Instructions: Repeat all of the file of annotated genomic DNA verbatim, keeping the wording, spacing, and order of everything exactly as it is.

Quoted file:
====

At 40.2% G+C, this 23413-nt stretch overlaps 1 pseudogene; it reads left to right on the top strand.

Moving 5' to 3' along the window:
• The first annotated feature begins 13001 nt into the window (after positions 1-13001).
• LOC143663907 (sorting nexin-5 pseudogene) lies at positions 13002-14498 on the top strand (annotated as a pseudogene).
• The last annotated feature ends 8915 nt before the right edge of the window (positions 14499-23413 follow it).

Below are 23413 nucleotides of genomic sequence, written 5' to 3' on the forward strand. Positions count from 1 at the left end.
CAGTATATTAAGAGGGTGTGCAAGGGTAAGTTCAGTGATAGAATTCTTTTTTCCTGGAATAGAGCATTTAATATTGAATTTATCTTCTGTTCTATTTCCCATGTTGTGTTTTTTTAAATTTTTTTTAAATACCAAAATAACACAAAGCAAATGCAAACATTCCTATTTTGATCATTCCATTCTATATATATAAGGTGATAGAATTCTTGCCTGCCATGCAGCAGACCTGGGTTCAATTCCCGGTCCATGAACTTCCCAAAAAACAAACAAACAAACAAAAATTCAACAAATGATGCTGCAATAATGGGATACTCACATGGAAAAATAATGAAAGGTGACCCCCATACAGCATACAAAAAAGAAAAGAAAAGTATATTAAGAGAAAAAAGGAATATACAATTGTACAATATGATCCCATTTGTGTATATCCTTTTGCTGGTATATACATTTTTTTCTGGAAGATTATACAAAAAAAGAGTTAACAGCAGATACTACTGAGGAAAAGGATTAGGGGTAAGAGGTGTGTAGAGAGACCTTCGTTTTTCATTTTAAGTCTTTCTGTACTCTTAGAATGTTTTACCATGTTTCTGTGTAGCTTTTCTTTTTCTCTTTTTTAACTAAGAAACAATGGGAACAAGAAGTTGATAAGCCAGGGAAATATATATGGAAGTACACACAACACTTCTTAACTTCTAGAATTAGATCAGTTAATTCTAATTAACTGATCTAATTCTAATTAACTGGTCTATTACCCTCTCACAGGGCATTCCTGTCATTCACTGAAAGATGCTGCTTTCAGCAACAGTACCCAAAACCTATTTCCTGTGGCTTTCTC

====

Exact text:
At 40.2% G+C, this 23413-nt stretch overlaps 1 pseudogene; it reads left to right on the top strand.

Moving 5' to 3' along the window:
• The first annotated feature begins 13001 nt into the window (after positions 1-13001).
• LOC143663907 (sorting nexin-5 pseudogene) lies at positions 13002-14498 on the top strand (annotated as a pseudogene).
• The last annotated feature ends 8915 nt before the right edge of the window (positions 14499-23413 follow it).

Below are 23413 nucleotides of genomic sequence, written 5' to 3' on the forward strand. Positions count from 1 at the left end.
CAGTATATTAAGAGGGTGTGCAAGGGTAAGTTCAGTGATAGAATTCTTTTTTCCTGGAATAGAGCATTTAATATTGAATTTATCTTCTGTTCTATTTCCCATGTTGTGTTTTTTTAAATTTTTTTTAAATACCAAAATAACACAAAGCAAATGCAAACATTCCTATTTTGATCATTCCATTCTATATATATAAGGTGATAGAATTCTTGCCTGCCATGCAGCAGACCTGGGTTCAATTCCCGGTCCATGAACTTCCCAAAAAACAAACAAACAAACAAAAATTCAACAAATGATGCTGCAATAATGGGATACTCACATGGAAAAATAATGAAAGGTGACCCCCATACAGCATACAAAAAAGAAAAGAAAAGTATATTAAGAGAAAAAAGGAATATACAATTGTACAATATGATCCCATTTGTGTATATCCTTTTGCTGGTATATACATTTTTTTCTGGAAGATTATACAAAAAAAGAGTTAACAGCAGATACTACTGAGGAAAAGGATTAGGGGTAAGAGGTGTGTAGAGAGACCTTCGTTTTTCATTTTAAGTCTTTCTGTACTCTTAGAATGTTTTACCATGTTTCTGTGTAGCTTTTCTTTTTCTCTTTTTTAACTAAGAAACAATGGGAACAAGAAGTTGATAAGCCAGGGAAATATATATGGAAGTACACACAACACTTCTTAACTTCTAGAATTAGATCAGTTAATTCTAATTAACTGATCTAATTCTAATTAACTGGTCTATTACCCTCTCACAGGGCATTCCTGTCATTCACTGAAAGATGCTGCTTTCAGCAACAGTACCCAAAACCTATTTCCTGTGGCTTTCTC